After researching one chapter in Culture of Death and a whole book for A Rat Is A Pig Is A Dog Is A Boy, I am utterly convinced of the need for animal research in the quest to find treatments for disease and otherwise ameliorate human (and animal) suffering.  But that doesn’t mean it is an activity we should relish. When and if we can obtain the needed information or knowledge without using animals, we should—so long as we don’t replace animal research with unethical investigations on human subjects.  Indeed, that is the point of the bioethical concept “The Three Rs,”  an abbreviation for, “reduce, replace, refine.”

Now, biotechnology may be finding ways to replace animal research with experiments on human tissues, thereby also promoting the reduce and refine aspects of the Three Rs.  From the story:

The use of animal experiments could be replaced by research on “virtual human beings” and tests on banks of living cells within a generation, scientists say. Computer modelling and advances in cell biology will allow researchers to assess new drugs far more precisely and without the involvement of animals. One innovation is the development of “micro-lungs” — lung cells extracted from transplant tissue, grown in a laboratory culture and then tested with drops of toxicants such as cosmetics to assess the response. return false;

I doubt that we will ever be able to totally end animal research because sometimes, you need to study the impact on the entire animal, not just discreet parts of the animal. For example, animal research discovered that embryonic stem cells cause tumors when injected into the body.  Merely injecting the cells into a mini lung might not have developed the same information.

But here’s a point that needs to be kept in mind: We must make sure that these so-called “virtual human beings” aren’t really actual nascent human beings, or derived from destroying human embryos or fetuses. Alas, some in bioethics and biotechnology would be all too happy to use nascent human life in place of animals based on anti-human exceptionalism beliefs such as personhood theory, which measures moral worth based on cognitive capacities.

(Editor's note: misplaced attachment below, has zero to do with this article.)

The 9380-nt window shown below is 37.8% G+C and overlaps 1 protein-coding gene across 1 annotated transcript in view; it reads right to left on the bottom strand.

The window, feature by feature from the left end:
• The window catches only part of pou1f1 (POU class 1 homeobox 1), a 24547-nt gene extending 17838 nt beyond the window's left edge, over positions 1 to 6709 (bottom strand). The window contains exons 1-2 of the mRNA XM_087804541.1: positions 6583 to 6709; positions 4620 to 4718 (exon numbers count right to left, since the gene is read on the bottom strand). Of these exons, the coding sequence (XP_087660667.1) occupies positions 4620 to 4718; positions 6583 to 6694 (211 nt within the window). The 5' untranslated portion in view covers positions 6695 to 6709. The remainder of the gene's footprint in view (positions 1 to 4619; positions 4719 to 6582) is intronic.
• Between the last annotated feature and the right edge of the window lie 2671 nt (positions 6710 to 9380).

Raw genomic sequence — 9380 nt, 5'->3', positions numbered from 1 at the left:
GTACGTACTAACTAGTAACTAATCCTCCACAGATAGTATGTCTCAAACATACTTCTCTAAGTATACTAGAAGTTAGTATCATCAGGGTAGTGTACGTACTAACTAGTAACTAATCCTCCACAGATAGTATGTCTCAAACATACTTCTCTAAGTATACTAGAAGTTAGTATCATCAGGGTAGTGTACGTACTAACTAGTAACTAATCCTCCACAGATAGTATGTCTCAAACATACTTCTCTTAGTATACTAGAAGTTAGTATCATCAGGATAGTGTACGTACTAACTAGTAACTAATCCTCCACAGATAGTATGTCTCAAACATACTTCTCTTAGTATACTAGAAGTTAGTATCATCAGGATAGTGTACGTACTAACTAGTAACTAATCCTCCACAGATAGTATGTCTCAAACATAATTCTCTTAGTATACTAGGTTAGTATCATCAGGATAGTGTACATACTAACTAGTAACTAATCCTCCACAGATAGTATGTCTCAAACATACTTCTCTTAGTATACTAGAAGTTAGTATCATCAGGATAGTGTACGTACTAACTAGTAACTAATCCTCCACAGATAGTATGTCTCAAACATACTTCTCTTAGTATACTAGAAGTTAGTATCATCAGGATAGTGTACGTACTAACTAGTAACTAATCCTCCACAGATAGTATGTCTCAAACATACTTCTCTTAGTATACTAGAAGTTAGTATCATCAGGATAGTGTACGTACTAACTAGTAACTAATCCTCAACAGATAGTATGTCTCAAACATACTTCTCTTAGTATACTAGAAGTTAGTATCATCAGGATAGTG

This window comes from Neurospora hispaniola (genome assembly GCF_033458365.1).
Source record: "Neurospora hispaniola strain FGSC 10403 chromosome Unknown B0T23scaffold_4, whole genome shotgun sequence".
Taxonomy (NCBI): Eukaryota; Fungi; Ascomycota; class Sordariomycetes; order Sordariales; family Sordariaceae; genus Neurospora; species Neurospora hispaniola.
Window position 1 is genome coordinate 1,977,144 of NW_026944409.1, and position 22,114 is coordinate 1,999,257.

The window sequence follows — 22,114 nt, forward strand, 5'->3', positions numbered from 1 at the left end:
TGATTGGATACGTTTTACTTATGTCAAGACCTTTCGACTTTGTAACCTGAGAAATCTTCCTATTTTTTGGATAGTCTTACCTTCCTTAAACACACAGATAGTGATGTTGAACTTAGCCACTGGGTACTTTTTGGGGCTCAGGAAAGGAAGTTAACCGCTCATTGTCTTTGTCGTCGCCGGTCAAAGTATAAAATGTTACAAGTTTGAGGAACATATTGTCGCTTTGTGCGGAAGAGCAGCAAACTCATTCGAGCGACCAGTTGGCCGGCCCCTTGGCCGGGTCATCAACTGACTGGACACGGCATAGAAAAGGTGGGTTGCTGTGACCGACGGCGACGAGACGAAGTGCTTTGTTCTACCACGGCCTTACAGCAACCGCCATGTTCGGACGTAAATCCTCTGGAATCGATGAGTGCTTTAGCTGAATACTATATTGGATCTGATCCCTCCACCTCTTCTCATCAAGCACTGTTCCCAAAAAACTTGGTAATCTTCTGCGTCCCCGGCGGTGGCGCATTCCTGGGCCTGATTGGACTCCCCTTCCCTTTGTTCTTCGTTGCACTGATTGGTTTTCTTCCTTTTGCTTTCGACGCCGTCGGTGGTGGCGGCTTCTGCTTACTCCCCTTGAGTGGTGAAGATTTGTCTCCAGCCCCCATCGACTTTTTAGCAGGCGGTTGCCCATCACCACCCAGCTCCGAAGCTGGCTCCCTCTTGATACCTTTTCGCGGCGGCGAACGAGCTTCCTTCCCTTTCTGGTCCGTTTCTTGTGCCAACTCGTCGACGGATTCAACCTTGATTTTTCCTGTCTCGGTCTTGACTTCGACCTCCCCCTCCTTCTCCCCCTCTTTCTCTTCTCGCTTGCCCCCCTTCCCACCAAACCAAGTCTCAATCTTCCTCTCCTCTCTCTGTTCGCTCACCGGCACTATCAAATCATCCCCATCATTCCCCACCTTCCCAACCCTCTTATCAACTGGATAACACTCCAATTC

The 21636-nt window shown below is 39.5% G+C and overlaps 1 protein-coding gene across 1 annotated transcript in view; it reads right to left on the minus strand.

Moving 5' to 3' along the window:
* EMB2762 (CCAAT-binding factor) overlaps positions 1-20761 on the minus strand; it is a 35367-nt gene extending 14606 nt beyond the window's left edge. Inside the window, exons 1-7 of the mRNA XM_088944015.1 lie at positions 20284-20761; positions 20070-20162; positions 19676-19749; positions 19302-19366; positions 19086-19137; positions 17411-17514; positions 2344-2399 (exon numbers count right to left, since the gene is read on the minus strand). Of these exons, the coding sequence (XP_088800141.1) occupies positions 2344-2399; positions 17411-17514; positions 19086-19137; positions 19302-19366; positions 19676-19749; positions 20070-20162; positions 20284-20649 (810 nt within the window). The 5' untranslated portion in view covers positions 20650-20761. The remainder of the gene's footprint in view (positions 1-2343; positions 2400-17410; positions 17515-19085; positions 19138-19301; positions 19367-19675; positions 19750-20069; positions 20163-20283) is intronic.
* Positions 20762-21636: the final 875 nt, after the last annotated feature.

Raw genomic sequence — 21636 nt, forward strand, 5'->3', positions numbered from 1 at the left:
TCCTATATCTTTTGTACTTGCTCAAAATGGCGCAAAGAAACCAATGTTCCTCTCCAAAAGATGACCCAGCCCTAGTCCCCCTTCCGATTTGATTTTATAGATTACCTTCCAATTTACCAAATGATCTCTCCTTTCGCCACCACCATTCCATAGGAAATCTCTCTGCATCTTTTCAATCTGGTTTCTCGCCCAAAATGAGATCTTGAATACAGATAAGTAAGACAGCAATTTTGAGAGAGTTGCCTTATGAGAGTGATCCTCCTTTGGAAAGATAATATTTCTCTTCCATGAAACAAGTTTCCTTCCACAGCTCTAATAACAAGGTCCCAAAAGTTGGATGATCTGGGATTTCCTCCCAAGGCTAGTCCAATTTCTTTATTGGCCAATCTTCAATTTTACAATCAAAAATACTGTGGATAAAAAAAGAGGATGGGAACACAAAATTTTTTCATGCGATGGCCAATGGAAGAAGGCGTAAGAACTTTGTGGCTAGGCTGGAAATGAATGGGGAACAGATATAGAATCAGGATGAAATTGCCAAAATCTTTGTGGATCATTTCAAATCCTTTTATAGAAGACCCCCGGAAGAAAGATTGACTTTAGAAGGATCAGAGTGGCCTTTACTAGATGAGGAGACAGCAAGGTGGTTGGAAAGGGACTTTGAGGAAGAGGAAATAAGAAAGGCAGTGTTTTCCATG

Once technology develops allowing gestation outside of a woman’s body, I predict that scentists and bioethicists will agitate for permission to research on living fetuses—an obscene instrumental use of human life (currently outlawed), which, as reported by Pamela Winnick in A Jealous God, was actually done in the late 1960s in the USA—one experiment on a 24 week living fetus even winning the Foundation Prize from the American Association of Obstetrics and Gynecology. (Along this same line, there have also been calls to use cognitively devastated patients in medical experiments in some of the world’s most influential medical and bioethical journals.) Now, with so many among the intelligentsia thinking that biological humanity is, in and of itself, morally irrelevant, expect the drive to allow human experimentation on “non persons” to become a huge controversy in the years to come.

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